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Cherokee chief vetoes $64 million for medical marijuana superstore. What we know.

The principal chief of the Eastern Band of Cherokee Indians has vetoed spending a final $64 million to open the tribe’s long-anticipated medical cannabis dispensary in Western North Carolina.

In a Facebook message to tribal members Friday, Richard Sneed said he vetoed the Tribal Council’s recent approval of the final $64 million for the project because the original proposal said the entire project would be completed for $50 million.

Sneed attached a copy of a letter he sent to Tribal Council Chairman Richard French informing him of his veto and his reason.

“The fact that this project’s original cost for an outdoor grow, an indoor grow and an indoor dispensary was $50m, and we are now being told it is $95m, demonstrates that there is an immediate need for a full accounting of the money that has been expended to date,” Sneed wrote.

Sneed told French he “fully supports cannabis, both medical and adult use.” He also is “encouraged and inspired” by tribal workers at the growing operation at Cooper’s Creek on the tribe’s Qualla Boundary in Cherokee, he added.

The operation is run by Qualla Enterprises LLC, the tribe’s for-profit medical cannabis arm.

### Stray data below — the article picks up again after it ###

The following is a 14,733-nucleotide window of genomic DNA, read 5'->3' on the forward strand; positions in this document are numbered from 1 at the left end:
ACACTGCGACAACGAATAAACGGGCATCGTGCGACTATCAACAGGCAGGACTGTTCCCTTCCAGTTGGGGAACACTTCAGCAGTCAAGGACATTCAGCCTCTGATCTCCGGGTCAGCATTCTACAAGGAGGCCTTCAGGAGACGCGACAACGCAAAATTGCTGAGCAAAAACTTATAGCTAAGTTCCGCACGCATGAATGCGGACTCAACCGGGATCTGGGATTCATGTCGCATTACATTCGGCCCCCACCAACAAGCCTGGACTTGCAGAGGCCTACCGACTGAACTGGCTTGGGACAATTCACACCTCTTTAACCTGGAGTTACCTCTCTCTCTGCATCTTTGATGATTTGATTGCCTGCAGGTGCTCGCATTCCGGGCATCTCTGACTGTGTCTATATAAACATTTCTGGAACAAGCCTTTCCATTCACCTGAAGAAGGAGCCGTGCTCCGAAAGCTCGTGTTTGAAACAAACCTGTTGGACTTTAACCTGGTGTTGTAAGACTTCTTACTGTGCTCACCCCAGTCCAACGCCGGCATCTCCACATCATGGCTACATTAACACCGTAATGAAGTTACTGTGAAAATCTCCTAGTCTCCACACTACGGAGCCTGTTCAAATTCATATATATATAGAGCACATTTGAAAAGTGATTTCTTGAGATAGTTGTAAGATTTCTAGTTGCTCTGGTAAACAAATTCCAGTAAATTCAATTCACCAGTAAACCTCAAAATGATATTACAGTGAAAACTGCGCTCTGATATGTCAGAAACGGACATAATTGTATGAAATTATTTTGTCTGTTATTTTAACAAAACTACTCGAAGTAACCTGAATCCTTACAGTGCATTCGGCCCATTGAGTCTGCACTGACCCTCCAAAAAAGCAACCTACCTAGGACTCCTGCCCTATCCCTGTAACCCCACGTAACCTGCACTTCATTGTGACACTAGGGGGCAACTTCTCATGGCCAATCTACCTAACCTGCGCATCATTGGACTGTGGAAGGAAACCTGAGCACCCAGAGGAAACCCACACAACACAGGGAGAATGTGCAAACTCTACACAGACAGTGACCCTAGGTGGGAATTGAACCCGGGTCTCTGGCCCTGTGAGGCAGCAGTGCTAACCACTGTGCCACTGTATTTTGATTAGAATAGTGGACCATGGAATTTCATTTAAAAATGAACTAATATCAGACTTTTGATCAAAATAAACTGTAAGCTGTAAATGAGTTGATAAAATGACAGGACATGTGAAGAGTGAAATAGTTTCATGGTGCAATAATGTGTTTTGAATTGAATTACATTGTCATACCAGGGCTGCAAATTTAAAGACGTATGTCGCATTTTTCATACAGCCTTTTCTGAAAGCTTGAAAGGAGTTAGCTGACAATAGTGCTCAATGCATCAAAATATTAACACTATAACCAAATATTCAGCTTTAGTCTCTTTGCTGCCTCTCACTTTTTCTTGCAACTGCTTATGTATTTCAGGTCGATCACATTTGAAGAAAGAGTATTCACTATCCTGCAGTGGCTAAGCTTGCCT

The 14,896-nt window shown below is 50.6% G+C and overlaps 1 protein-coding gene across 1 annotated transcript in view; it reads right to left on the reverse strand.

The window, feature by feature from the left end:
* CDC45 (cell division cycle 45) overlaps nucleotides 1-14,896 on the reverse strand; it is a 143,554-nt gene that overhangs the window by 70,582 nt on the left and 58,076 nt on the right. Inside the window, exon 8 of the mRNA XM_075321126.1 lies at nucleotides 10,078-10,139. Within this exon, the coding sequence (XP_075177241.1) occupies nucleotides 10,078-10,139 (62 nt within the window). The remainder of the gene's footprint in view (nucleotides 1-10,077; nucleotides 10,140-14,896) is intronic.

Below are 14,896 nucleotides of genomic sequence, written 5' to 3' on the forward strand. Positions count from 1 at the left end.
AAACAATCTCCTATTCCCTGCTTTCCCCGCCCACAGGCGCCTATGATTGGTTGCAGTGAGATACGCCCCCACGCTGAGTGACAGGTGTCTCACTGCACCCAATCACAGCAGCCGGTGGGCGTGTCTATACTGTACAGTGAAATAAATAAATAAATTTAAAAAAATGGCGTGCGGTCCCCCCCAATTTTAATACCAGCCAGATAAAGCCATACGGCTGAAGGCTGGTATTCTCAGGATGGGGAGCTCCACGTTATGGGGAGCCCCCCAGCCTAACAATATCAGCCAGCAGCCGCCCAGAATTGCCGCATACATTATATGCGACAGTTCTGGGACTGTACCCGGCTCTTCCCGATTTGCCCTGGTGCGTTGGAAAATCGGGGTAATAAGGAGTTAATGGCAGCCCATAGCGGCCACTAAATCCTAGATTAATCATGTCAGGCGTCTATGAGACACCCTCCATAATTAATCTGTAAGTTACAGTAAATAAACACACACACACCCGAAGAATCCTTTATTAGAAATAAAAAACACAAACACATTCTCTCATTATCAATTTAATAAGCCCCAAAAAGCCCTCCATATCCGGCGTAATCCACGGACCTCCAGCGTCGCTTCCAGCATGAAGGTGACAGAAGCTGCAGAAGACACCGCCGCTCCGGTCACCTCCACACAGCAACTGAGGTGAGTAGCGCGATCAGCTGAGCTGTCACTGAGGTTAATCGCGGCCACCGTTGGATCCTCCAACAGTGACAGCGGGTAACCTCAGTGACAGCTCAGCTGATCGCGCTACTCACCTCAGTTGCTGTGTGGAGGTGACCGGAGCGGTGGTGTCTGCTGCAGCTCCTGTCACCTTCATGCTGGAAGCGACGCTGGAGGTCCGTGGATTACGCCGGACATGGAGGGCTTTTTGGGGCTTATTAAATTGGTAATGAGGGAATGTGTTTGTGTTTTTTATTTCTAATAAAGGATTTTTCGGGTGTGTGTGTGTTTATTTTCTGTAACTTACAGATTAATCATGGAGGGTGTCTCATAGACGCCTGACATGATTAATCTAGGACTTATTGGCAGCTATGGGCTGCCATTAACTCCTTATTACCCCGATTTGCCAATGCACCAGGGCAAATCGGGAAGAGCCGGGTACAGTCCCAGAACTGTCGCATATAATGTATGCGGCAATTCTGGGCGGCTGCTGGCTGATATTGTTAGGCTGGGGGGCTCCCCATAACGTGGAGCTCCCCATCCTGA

Yet, Sneed told French, “I am very troubled by the lack of accountability for the managing of the business side of the operation. The current projected cost is almost 100% over budget as compared to the original RFP projected cost.” RFP stands for “request for proposals.”

It wasn’t immediately clear Saturday how Sneed’s veto will affect the opening of the dispensary on U.S. 19 South near Harrah’s Cherokee Casino Resort.

Forrest Parker, Qualla Enterprises’ general manager, planned to give a statement to The Charlotte Observer Saturday afternoon, Qualla Enterprises executive assistant Kara Howard said.

On an exclusive behind-the-scenes tour of the growing operation in late March, Parker told the Observer he expects the mega dispensary to open “in a limited capacity” in late summer or fall.

The Cherokee’s 57,000-acre territory is a sovereign nation outside the bounds of North Carolina’s prohibition on marijuana.

The Tribal Council first voted about two years ago to legalize controlled use of marijuana on Cherokee land and to grow and sell it.

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Joe Marusak has been a reporter for The Charlotte Observer since 1989 covering the people, municipalities and major news events of the region, and was a news bureau editor for the paper. He currently reports on breaking news.
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